Barklow Mountain, at 3,579 feet, is the highest peak in the wilderness, and the western approach leads you through alternate bands of tanoak and old growth Douglas-fir. Breaks in the trees offer views west to Star Mountain and the ocean. Once at the ridge, I found a trail dent leading to the now collapsed Barklow Trail Shelter, with the remains of a wood stove scattered nearby. Heading up to the summit, I got views south to Copper Mountain and the North Fork Elk Creek. The first fire lookout here, an L-5 cab, was constructed in 1933. It was replaced in 1955 and, strangely, that cab lookout still exists: the entire structure was transported by helicopter in 1974 to become the Lake of the Woods Lookout!
5. Humbug Mountain
Every time I have driven past Humbug Mountain in the past, I touted to my family members the fact that this is the highest prominence in Oregon, at 1,756 feet, that rises straight up from the ocean. They had always refused my offer to hike with them to the top. This time I was able to escape of an early morning and head up through the lovely myrtle grove at the beginning of the trail. Higher up there are big old-growth Douglas-firs and tanoak woods. I took the West Trail up: this route was constructed by the CCC but was wiped out by the 1962 Columbus Day storm. It was only restored in 1993. In the intervening years, the East Trail, my descent route, was laid out. There are few views from the trail, and the summit offers only glimpses through the trees of the long coastline running south; however, the shady old-growth mixed forest is ample compensation.
Humbug Mountain had been called Sugarloaf Mountain, but the current name comes from the "Bah, humbugging" of a certain Captain William Tichenor, the founding father of Port Orford in 1851. Tichenor's goal was to establish a trading post to engage in commerce with the local tribes and use Port Orford as a base for exploring the Rogue River gold fields. Instead, his party killed a number of Indians and, as part of their quest for gold, they ascended the steep, dense shrubbery of Humbug Mountain (poison oak at the bottom and lots of salmonberry) to get views east to the promised land but found only a vista west to the vast expanse of the Pacific Ocean.
6. Bandon Beach
We walked down the beach from Bandon’s South Jetty with the wind at our backs: turn around and you got a faceful of sand. Bandon’s dozens of stacks, both on the beach and offshore, and rocky islets form a stunning array of natural sculptures with names like Face Rock, Cat and Kittens Rocks, Wash Rock, and Five Foot Rock. These formations, in Bandon's case dating to the Jurassic, are known to geologists as "knockers", the remnants of various types of "hard" rock exposed after the sandstone and mudstone around them has been eroded away. Most of the beachgoers on that day were huddled in the lee of the beach stacks to escape the sandy blasts. We walked around Coquille Point, actually a mainland part of the Oregon Islands National Wildlife Refuge, and then south past Grave Point. Then it was a stretch of beach south to Haystack Rock, as the afternoon fog closed in, to exit at the Devils Kitchen and walk back to town along the loop road.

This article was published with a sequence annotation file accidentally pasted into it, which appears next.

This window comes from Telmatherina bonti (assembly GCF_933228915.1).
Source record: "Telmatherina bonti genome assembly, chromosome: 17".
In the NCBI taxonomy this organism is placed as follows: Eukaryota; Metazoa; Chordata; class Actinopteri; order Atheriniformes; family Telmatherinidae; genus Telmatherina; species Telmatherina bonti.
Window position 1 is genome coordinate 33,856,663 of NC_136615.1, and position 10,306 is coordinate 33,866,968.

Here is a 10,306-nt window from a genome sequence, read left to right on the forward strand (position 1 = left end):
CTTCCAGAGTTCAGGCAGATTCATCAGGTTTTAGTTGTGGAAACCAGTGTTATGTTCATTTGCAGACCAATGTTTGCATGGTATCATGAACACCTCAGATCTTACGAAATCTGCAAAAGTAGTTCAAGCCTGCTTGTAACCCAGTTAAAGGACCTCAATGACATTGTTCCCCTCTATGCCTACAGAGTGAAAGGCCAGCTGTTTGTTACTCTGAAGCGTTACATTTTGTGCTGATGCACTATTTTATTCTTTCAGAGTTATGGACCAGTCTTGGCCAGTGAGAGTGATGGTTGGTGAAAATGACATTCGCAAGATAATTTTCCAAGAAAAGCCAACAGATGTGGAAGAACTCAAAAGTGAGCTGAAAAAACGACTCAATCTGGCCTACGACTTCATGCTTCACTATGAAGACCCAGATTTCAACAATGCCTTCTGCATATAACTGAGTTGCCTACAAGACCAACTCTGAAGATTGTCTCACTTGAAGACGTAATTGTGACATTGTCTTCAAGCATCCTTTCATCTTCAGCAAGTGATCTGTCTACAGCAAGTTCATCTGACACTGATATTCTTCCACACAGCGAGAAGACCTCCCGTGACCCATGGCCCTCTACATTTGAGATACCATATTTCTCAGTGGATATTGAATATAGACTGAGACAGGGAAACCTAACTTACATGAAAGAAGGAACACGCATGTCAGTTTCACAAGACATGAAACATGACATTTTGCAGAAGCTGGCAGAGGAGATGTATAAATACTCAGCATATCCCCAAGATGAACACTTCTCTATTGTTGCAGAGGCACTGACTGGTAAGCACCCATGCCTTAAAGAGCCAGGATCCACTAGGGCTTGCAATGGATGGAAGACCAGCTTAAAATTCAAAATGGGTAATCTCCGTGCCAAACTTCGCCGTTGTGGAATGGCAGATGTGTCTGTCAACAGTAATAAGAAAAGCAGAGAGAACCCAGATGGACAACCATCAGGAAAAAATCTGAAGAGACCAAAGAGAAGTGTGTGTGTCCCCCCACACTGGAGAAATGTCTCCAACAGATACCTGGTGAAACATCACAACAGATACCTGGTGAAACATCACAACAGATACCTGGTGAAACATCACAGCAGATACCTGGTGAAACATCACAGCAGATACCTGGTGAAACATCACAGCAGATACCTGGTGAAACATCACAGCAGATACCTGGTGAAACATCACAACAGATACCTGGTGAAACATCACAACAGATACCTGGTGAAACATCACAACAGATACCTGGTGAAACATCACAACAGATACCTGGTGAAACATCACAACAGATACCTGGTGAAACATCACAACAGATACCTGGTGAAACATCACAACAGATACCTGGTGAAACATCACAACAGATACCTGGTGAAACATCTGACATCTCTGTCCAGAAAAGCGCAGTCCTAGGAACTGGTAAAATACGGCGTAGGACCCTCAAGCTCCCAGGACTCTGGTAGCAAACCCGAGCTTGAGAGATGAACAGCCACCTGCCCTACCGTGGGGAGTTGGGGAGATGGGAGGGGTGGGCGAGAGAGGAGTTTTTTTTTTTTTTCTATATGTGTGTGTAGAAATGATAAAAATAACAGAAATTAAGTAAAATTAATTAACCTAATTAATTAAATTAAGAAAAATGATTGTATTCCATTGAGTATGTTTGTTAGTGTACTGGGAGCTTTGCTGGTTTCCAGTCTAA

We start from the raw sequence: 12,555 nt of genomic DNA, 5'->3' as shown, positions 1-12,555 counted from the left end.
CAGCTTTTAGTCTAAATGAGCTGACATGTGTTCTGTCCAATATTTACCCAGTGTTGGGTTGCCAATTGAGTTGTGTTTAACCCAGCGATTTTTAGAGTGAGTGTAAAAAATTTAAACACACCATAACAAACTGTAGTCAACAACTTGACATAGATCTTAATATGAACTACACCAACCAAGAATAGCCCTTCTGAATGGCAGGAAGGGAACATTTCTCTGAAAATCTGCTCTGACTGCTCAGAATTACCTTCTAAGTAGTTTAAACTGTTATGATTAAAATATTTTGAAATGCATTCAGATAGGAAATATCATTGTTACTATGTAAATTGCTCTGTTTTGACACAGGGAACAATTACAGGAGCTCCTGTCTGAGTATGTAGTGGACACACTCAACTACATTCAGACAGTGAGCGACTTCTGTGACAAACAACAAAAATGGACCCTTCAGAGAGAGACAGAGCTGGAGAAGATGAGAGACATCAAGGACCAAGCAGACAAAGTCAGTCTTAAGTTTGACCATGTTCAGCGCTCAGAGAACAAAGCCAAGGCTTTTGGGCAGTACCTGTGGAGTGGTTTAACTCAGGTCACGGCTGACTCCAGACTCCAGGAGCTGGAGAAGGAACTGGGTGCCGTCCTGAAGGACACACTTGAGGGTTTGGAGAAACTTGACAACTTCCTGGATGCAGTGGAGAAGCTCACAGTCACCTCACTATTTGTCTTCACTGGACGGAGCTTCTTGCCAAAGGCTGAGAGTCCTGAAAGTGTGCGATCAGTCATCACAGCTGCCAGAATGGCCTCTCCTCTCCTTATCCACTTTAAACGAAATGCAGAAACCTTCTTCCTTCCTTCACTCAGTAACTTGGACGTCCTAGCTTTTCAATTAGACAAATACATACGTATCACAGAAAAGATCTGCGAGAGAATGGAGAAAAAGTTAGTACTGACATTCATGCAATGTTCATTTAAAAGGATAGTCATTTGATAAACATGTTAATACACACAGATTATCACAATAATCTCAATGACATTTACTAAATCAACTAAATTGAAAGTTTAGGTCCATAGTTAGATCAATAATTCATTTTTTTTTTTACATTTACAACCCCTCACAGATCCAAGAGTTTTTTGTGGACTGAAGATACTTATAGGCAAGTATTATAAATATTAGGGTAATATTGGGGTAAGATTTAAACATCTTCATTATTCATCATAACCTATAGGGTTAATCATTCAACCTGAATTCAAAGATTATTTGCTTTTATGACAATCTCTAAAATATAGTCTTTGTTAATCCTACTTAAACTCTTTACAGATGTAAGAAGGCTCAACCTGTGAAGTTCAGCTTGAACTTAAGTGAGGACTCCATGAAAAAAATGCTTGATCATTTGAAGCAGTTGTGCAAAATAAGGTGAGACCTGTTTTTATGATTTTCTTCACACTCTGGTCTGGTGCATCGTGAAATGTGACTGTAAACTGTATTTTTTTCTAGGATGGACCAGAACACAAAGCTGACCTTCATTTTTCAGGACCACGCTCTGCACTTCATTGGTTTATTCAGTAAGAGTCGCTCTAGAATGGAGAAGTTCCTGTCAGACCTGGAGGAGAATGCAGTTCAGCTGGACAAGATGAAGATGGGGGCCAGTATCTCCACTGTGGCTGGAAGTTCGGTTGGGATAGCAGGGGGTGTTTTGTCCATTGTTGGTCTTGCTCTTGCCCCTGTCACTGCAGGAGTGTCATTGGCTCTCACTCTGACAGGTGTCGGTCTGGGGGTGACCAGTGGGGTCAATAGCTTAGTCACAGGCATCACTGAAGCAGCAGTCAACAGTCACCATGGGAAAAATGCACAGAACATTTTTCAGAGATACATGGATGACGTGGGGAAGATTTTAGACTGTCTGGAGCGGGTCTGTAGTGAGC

7. Lake Marie
On the drive home, we stopped at Lake Marie for a leg-stretching break, and strolled around this little gem in the Oregon Dunes. We did walk out of the woods to the dunes themselves, but this area is used by ATVs, so we paused for a quick look only. Nearby is the Umpqua River Lighthouse, with a view to the site of Oregon’s first lighthouse (1857) at the mouth of the Umpqua River. The light was moved to its current location on a bluff in 1891, but is part of a Coast Guard Reservation, so you can only look from outside the fence.
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You covered a lot of ground in this well written and informative trip report highlighted by your wonderful photos and lots of interesting historical background. Just like your contributions to the OH online field guide your descriptions are quality material that you should compile into a book one of these days. Good read.
Thx a heap, --Paul
Thx a heap, --Paul
The future's uncertain and the end is always near.
Very nice TR! We'll be heading to Cape Blanco in early Oct, after the summer crowds relent. Thanks for including the Grassy Knob history. I'd heard stories about how that road got as far into the wilderness as it did and this fills in some of the details. Bill Sullivan also tells part of the story in his 1988 Listening for Coyote (pg. 29). He also recounts how he bushwhacked through that wilderness to the Elk River - apparently a beautiful hike but not an easy (or particularly fun) one!